Above: The podium of the temple, taken from the narrow street in which it is now to be found; a view of the decorated coffering of the barrel vault; and the door jamb decoration, including a curly console block, which supports the door's entablature
Originally the temple stood in its own courtyard, separating as was customary the sanctified from the everyday. As one might expect, this faced Diocletian's mausoleum across the grand space of the central peristyle. The temple's open courtyard has long gone, to be replaced by narrow mediaeval alleys, themselves picturesque, but rendering the structure impossible to photograph from street level - hence my series of inadequate details.
However, it might have looked something like the much earlier Augustan temple at Pola, which has the same number of columns, and a similarly simple cella behind:
By the time of Robert Adam's visit, the temple had already lost its six-column portico (four to the front, one on each flank). On the inside, the coffering of the barrel vault attracts the attention. This is made up of curved stone slabs, with coffering carved from them to add beauty as well as strength to the structure. Viewed from outside and from above (i.e. where nobody at ground level could have seen them), the holes to take the devices to lift the blocks into place are clearly visible:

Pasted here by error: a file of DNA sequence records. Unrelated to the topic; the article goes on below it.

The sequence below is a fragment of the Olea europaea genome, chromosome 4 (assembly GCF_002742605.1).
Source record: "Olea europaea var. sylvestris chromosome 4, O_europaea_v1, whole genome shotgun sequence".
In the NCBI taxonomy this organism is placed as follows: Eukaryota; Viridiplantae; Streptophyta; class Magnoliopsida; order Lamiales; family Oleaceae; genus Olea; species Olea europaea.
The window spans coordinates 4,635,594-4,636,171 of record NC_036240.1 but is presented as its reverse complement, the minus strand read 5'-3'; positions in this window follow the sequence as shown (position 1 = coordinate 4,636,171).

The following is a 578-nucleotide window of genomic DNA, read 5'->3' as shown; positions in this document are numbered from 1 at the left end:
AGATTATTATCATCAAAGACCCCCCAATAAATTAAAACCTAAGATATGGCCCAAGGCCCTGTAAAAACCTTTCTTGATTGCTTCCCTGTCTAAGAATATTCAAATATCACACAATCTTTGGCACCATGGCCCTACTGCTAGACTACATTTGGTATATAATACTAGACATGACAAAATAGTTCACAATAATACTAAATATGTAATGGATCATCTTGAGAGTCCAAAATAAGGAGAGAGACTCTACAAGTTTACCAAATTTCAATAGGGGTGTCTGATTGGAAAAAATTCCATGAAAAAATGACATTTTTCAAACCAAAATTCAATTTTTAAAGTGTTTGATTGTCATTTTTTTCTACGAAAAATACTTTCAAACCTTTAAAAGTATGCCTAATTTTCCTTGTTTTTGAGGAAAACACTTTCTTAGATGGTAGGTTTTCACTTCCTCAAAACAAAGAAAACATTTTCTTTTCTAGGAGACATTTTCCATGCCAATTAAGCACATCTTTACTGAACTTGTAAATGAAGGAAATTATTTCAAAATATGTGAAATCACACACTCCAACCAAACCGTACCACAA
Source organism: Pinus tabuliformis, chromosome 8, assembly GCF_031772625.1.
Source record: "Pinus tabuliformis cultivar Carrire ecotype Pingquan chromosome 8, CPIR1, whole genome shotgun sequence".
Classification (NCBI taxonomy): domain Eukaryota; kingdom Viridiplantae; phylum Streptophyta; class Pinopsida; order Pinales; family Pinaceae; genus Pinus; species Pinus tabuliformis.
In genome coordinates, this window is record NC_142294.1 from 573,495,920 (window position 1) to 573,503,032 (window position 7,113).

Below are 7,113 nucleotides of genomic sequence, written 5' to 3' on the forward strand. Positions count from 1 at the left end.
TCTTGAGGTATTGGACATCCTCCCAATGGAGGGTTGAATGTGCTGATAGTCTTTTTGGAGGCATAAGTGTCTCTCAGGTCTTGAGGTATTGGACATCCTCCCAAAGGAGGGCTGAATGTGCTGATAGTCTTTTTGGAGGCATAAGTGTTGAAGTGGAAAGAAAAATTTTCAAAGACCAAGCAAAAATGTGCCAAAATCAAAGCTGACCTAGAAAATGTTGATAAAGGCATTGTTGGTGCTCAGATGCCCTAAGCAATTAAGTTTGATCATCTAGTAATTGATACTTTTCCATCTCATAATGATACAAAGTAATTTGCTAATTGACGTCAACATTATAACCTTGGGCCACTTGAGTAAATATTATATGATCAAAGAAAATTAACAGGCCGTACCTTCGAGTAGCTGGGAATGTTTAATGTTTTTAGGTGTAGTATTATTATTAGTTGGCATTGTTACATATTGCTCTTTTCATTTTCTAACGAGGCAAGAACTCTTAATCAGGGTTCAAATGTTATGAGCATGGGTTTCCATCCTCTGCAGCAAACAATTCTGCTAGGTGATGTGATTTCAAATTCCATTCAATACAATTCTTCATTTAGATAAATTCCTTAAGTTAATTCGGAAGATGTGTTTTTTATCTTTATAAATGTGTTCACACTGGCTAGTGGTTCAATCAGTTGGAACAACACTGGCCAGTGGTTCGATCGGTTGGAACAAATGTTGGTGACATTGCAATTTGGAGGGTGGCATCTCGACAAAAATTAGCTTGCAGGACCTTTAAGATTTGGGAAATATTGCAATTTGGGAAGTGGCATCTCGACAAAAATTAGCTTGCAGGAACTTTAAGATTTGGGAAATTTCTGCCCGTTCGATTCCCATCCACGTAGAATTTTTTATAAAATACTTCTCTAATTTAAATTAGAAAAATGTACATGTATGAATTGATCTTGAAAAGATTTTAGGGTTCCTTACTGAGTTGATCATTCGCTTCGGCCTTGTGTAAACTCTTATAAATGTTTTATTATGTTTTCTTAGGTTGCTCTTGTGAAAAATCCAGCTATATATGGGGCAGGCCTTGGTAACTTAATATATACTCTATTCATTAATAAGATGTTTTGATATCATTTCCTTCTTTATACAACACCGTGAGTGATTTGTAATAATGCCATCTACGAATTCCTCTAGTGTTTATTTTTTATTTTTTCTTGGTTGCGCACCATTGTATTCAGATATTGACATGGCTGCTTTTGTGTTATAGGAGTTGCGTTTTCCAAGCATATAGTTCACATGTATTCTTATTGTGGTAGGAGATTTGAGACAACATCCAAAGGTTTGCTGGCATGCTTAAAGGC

Fortunately, the door to the cella survives, and this is splendidly massive:
Above: details of the doorway to the temple, with its elaborate entablature; and of the pilaster with elaborate capital and entablature which decorate the corners of the cella itself
A close-up of the frieze shows, perhaps, a little of the crudity with which late Imperial decoration is sometimes credited:
From here you may go to any of the following screens:
The Introductory Page; The Colonnaded Streets; Comparisons with Split's Architecture; Diocletian as Builder; The Emperor's Apartments; The Great Hall & Peristyle Complex; The Emperor's Mausoleum; Is Split palace or chateau?; The Walls & Gates A short description of the Tetrarchy; The Bibliography; My Biography; The technology I've used; A Short Research Paper.